Wednesday, September 22, 2010

A Clinic and an AMAZING Discovery

[NOTE: Late last night, I hit "Publish" instead of "Save"--so this post was originally put up prematurely, without the story! But it was bedtime on a school night, and there were so many photos I didn't want to just delete it.
So here was my challenge: "See if you can figure out the story-line."
Now I've returned with the narrative.

All last week I hemmed and hawed, trying to decide which of several events I would take Kate to this past weekend. There was the very expensive two-day mountain trail clinic; the Saturday trail challenge (competition) a long ways away (mucho gas); the little local show on Sunday, with their first "ranch trail" class; and the KVTR was sponsoring a "mini-clinic" of skills that would be helpful on the trail on Saturday.
Originally, I opted to let others sign up for the mini-clinic, as I had taken one of the two slots at last spring's clinic with Maddie. I decided I couldn't afford either the expensive clinic or the long trip for the trail competition. So I was going to just do the local show for practice, maybe even taking both Kate and Maddie.
Then RT's mommy's mommy emailed to ask if she could come over for a quick visit with the ol' man on Sunday, so there went that plan. Then Pat called to say that KVTR president Walt had said there might still be room in the mini-clinic, so I should come ahead.
Well, okay then: Saturday's mini-clinic it was.
After a bit of racing around in the wee hours to prove that they were in charge of decisions,Kate loaded and traveled well, and we arrived at Windsong Ranch (something familiar sounding about that name...).
The amazing thing that happened started as I was unloading Kate: a woman walked by leading two horses to an outside pen next to the outdoor arena. At first I thought the dun overo was a fellow club member's little mustang, but no, he was too big to be Wendy. But his coloring was sure close to Kate's, I thought, and went back to saddling up.
What happened next I will save for a moment.
Suffice it to say, I was barely able to focus on the instruction being offered.
Kate did well in yielding both her hind quarters and her forehand from the ground.
She paid good attention to the instructions for the mounted work.
Lots of bending and turning and follow-the-leader, with only one or two instances of "ugly-face" when others got too close--for which she was rewarded with work, work and more work.All in all, Kate and I did nicely on exercises that we were both familiar with, but it was good to have some structure and feedback--as I commented on Lytha's blog, I get awful lazy when I work on my own.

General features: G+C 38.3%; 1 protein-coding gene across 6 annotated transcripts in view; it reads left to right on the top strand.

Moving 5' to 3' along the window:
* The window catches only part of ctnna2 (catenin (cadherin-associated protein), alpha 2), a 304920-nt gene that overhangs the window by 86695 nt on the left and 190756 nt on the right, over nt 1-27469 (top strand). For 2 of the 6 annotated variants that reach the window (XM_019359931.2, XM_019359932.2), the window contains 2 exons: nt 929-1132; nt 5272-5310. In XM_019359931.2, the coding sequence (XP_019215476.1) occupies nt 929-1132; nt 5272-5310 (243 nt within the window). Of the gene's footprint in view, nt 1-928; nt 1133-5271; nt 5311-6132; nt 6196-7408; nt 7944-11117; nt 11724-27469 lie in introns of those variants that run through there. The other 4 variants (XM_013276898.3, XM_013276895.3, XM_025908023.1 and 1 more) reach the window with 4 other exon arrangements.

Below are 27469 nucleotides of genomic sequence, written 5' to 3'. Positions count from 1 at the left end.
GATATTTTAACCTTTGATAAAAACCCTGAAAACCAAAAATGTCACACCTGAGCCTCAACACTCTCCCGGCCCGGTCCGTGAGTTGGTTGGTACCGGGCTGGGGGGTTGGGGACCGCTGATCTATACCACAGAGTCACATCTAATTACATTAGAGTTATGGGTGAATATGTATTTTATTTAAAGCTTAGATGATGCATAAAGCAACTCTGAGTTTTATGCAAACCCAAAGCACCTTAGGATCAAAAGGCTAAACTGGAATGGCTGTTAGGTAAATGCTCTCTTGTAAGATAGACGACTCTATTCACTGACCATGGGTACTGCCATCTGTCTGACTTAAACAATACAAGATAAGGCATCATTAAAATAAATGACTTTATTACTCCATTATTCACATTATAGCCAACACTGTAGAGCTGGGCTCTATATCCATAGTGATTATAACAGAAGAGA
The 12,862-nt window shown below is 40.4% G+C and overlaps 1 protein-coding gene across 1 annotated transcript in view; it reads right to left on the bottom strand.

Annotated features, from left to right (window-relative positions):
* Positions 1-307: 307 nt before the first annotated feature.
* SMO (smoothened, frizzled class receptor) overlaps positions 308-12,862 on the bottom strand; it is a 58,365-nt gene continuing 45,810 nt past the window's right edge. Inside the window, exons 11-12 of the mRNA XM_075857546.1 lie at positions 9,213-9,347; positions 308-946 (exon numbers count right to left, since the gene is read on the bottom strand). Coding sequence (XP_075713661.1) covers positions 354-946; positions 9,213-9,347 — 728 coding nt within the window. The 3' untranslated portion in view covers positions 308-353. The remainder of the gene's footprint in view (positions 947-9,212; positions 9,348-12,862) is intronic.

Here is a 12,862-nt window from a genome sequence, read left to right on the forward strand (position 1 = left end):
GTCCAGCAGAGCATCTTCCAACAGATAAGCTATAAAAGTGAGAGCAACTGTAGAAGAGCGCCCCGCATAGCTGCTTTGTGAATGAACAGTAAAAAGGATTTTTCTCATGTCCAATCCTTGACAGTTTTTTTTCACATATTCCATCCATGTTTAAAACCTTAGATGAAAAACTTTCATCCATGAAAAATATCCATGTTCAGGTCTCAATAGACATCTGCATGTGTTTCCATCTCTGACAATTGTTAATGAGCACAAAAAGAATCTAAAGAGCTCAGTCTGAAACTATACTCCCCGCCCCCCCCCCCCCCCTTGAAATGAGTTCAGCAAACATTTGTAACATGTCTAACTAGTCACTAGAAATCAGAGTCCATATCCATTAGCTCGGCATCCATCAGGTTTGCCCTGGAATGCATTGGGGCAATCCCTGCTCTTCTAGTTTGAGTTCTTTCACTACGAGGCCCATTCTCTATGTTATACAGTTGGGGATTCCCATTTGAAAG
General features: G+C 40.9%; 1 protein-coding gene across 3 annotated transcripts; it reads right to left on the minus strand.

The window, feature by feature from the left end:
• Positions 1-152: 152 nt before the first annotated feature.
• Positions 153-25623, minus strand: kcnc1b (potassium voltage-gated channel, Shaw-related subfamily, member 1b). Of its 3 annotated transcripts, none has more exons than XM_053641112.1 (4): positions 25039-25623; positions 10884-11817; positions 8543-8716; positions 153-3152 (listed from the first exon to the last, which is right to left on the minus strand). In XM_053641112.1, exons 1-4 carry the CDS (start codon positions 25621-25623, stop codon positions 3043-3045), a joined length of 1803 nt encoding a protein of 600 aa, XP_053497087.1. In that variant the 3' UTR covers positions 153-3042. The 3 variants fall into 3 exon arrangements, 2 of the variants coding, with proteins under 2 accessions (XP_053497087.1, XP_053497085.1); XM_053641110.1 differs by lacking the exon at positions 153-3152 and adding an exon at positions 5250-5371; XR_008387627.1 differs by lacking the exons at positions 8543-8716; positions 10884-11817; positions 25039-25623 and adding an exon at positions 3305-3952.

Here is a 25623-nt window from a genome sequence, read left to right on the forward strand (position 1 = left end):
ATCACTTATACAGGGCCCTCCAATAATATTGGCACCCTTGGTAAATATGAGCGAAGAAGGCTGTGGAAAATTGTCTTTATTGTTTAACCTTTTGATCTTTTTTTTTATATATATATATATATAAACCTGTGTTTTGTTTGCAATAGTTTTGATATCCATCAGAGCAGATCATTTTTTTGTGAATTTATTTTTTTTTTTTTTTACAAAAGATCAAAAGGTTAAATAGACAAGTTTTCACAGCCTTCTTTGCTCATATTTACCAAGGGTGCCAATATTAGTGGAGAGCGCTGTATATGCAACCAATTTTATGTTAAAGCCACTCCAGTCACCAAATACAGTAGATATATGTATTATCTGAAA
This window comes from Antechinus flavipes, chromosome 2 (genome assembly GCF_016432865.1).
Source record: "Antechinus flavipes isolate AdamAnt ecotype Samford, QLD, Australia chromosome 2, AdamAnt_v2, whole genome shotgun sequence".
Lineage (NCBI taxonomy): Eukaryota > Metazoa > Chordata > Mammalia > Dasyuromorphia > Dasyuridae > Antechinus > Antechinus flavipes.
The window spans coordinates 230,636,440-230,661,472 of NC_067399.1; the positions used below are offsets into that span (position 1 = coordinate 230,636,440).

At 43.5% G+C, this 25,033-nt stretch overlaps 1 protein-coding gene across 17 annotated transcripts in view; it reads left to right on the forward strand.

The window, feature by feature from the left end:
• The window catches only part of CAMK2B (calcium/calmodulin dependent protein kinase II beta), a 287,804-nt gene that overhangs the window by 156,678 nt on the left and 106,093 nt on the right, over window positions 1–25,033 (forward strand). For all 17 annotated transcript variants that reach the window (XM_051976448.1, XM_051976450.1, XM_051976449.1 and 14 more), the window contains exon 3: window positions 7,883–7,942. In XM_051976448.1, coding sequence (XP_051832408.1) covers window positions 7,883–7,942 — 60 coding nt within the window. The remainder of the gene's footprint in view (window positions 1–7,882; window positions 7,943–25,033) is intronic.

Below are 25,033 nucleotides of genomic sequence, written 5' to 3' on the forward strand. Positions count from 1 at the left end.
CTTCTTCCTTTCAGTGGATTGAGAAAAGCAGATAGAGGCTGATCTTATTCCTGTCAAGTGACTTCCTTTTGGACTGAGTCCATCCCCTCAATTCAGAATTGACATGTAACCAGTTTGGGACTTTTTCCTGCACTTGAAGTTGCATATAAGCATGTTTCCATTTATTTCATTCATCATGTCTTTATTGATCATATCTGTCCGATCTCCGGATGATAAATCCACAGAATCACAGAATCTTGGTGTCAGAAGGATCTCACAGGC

But what happened just before the clinic was worth 100 times what I paid to attend:
I had led Kate up for a quick look-see at the indoor arena, when I glanced over at the little Paint that had gone by the trailer earlier. There was something familiar about the marking on the right shoulder and side of his neck... It looked a bit like a musical note (or maybe, my daughter the cop would say, a set of handcuffs).
I convinced him to turn around, and found the two "cattle skull" spots that I was pretty sure were there.
Do I know you? he seemed to ask.
It was "Pete" (registered name: TwoWay Waltz),
the second colt I bred and raised out of Misty!
Pete is Kate's uncle--his sister is her dam.
They would be a perfect matched pair, in build, color, and temperament.
Growing up, Pete was a character! Several times after we moved out to EvenSong Farm, he would sneak out of the pasture to "play" in the swing set.
As a yearling, Pete took champion gelding at the Kittitas County Fair.
He was a breeze to start. These two photos are from his third ride!
I don't think I put even 20 rides on him that spring--he was only two. But several were in walk-trot classes at local schooling shows!
It was this laid-back personality that got him sold, to what I thought was a good couple (a former 4H leader and a farrier) from Yakima.

But from there, Pete's story took a turn for the worse.
I started hearing from different people later that they abused him in various ways. When I heard he was for sale, I tried to broker his purchase to a friend of a friend, who really wanted a mellow Misty colt. But the owners snubbed me, and refused to tell me where he did go when he was sold.
Two years later that girl contacted me and offered to sell Pete to me (she found me through APHA records). But she called on a Saturday, I went to see him on Sunday, and she needed the money by Monday (she was leaving the state)! I just couldn't put anything together that fast! Later, when I had the money available and contacted her dad, he said she had decided not to sell him. Pete was left, pretty well unused, at her parents' home for two more years. But he was back here in the Kittitas Valley, and every month or so I would go by , just to check on his welfare; the last time was last June, just before school got out.

Now, here he was, at the ranch I went to for a clinic that I hadn't planned on attending!When I asked, I found he was in for training. He had been purchased (along with the flea-bitten gray) by a young family with two kids under 10. (Trainer's wife thought that the dad might be a state trooper?) They had been told he had never been ridden, but the trainer could tell that wasn't quite true. And telling him about the abuse, he also said he could sense that as well, in Pete's occasional defensiveness. Pete had been there about a month and was making good progress in learning trust and how to be a saddle horse (again). I gave the trainer my contact info, and asked that they pass it along to the family. He was sure the couple would love to find out about his past, and get some baby pictures, as well. I'm anxious, myself, to hear how they came across him for purchase.